- Mallol J, Crane J, von Mutius E, Odhiambo J, Keil U, Stewart A, ISAAC Phase Three Study Group. The International Study of Asthma and Allergies in Childhood (ISAAC) Phase Three: a global synthesis. Allergol Immunopathol. 2013;41:73–85.View ArticleGoogle Scholar
- Patil VK, Kurukulaaratchy RJ, Venter C, Grundy J, Roberts G, Dean T, et al. Changing prevalence of wheeze, rhinitis and allergic sensitisation in late childhood: findings from 2 Isle of Wight birth cohorts 12 years apart. Clin Exp Allergy. 2015;45:1430–8.View ArticlePubMedGoogle Scholar
- Bousquet PJ, Demoly P, Devillier P, Mesbah K, Bousquet J. Impact of allergic rhinitis symptoms on quality of life in primary care. Int Arch Allergy Immunol. 2013;160:393–400. doi:10.1159/000342991.View ArticlePubMedGoogle Scholar
- Brożek Jan L, Bousquet Jean, Baena-Cagnani Carlos E, Bonini Sergio, Canonica GW, Casale TB, van Wijk RG, Ohta K. Allergic Rhinitis and its Impact on Asthma (ARIA) guidelines: 2010 Revision. J Allergy Clin Immunol. 2010;126(3):p466–76.View ArticleGoogle Scholar
- Skoner DP. Allergic rhinitis: definition, epidemiology, pathophysiology, detection, and diagnosis. J Allergy Clin Immunol. 2001;108(1 Suppl):S2–8.View ArticlePubMedGoogle Scholar
- Walker S, Khan-Wasti S, Fletcher M, Cullinan P, Harris J, Sheikh A. Seasonal allergic rhinitis is associated with a detrimental effect on examination performance in United Kingdom teenagers: casecontrol study. J Allergy Clin Immunol. 2007;120(2):381–7.View ArticlePubMedGoogle Scholar
- Blanc PD, Trupin L, Eisner M, Earnest G, Katz PP, Israel L, et al. The work impact of asthma and rhinitis: findings from a population-based survey. J Clin Epidemiol. 2001;54:610–8.View ArticlePubMedGoogle Scholar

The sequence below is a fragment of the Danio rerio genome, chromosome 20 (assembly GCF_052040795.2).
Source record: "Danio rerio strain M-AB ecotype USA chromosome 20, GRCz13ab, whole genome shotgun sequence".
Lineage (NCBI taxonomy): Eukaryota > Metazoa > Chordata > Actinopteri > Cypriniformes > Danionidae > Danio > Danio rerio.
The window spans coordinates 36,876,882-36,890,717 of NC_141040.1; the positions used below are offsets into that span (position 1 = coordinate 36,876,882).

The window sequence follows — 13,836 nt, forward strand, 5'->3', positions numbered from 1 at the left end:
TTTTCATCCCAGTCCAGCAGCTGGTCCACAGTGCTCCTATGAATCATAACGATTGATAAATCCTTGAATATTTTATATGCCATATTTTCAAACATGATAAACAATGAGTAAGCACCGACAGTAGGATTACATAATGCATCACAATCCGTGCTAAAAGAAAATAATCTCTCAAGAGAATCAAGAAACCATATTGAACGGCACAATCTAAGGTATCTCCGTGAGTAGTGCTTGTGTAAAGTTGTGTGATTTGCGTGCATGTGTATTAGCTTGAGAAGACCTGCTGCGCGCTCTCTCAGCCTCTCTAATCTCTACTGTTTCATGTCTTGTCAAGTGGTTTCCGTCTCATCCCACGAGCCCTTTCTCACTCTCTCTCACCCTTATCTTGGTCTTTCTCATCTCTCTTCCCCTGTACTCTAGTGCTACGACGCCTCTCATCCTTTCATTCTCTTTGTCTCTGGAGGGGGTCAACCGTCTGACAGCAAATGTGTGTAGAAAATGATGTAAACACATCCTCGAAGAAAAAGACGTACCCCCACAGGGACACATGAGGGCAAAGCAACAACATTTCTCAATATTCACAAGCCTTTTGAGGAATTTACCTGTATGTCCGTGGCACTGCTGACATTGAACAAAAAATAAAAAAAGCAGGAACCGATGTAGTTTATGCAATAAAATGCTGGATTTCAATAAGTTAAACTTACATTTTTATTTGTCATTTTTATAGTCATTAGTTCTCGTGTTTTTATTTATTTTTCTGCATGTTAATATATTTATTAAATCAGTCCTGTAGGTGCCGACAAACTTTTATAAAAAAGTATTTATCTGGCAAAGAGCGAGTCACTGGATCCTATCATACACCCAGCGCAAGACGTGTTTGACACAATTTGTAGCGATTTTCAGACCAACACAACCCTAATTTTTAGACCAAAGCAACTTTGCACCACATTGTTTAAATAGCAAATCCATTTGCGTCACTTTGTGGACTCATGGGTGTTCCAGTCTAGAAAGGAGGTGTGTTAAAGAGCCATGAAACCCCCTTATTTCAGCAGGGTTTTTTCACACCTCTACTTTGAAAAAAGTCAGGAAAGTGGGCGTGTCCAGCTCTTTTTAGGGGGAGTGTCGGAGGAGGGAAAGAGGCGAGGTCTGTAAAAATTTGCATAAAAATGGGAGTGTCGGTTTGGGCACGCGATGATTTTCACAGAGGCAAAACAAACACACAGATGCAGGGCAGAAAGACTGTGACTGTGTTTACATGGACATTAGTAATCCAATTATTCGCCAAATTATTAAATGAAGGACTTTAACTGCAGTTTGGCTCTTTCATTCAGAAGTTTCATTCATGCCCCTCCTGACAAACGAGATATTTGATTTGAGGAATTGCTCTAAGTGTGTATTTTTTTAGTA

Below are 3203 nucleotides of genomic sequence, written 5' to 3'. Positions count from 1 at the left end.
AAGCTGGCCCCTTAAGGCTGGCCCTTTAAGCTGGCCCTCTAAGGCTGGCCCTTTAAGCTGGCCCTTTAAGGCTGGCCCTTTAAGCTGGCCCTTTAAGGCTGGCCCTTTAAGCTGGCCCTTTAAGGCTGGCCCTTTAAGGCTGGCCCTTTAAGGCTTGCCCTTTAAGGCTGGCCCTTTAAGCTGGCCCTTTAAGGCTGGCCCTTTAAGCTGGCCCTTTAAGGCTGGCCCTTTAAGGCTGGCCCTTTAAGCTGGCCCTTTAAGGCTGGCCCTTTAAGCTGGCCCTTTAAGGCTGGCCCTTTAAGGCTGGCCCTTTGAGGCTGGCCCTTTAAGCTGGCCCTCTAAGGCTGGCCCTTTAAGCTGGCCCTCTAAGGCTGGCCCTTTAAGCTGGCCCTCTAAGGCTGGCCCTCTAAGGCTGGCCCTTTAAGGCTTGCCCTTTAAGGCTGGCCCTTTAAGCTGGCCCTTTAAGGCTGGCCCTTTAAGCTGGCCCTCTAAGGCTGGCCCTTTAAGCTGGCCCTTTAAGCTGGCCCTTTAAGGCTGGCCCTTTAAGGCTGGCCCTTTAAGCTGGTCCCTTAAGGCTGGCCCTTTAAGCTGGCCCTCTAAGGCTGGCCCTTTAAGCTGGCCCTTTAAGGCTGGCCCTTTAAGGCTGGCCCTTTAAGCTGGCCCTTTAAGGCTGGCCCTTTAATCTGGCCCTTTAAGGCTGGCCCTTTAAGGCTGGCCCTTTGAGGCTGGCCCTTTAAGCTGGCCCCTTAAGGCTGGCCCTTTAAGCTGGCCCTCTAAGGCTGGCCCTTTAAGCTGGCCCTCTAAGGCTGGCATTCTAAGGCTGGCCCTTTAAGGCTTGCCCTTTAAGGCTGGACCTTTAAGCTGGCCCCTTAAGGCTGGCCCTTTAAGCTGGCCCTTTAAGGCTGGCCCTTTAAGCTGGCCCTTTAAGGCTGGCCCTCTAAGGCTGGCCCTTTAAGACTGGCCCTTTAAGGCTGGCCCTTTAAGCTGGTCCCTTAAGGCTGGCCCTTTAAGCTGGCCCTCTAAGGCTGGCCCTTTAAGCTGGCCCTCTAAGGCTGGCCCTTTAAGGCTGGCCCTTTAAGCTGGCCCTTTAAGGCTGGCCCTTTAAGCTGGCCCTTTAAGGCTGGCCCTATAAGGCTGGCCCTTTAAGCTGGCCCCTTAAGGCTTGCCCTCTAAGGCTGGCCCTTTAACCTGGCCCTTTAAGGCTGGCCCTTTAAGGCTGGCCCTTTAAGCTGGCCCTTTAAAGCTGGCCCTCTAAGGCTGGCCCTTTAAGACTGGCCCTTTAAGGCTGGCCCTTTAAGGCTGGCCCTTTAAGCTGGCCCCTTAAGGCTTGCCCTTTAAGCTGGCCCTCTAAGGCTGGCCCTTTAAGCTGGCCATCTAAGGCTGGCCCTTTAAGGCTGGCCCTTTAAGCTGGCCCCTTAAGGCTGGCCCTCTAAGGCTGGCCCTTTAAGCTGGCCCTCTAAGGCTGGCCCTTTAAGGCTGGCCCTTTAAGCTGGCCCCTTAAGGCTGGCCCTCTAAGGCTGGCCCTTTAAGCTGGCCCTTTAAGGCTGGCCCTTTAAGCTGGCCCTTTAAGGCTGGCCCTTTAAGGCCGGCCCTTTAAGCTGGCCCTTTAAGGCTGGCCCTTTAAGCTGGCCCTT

- Guerra S, Sherrill DL, Martinez FD, Barbee RA. Rhinitis as an independent risk factor for adult-onset asthma. J Allergy Clin Immunol. 2002;109(3):419–25.View ArticlePubMedGoogle Scholar
- Sheikh A, Singh Panesar S, Dhami S, Salvilla S. Seasonal allergic rhinitis in adolescents and adults. BMJ Clin Evid. 2007; pii: 0509.Google Scholar
- Bousquet J, Khaltaev N, Cruz AA, Denburg J, Fokkens WJ, Togias A, et al. Allergic Rhinitis and its Impact on Asthma (ARIA) 2008 update (in collaboration with the World Health Organization, GA(2)LEN and AllerGen). Allergy. 2008;63(Suppl 86):8–160.View ArticlePubMedGoogle Scholar
- Zuberbier T, Bachert C, Bousquet PJ, Passalacqua G, Walter Canonica G, Merk H, et al. GA2 LEN/EAACI pocket guide for allergen-specific immunotherapy for allergic rhinitis and asthma. Allergy. 2010;65:1525–30.View ArticlePubMedGoogle Scholar
- Walker SM, Durham SR, Till SJ, Roberts G, Corrigan CJ, Leech SC, et al. Immunotherapy for allergic rhinitis. Clin Exp Allergy. 2011;41:1177–200.View ArticlePubMedGoogle Scholar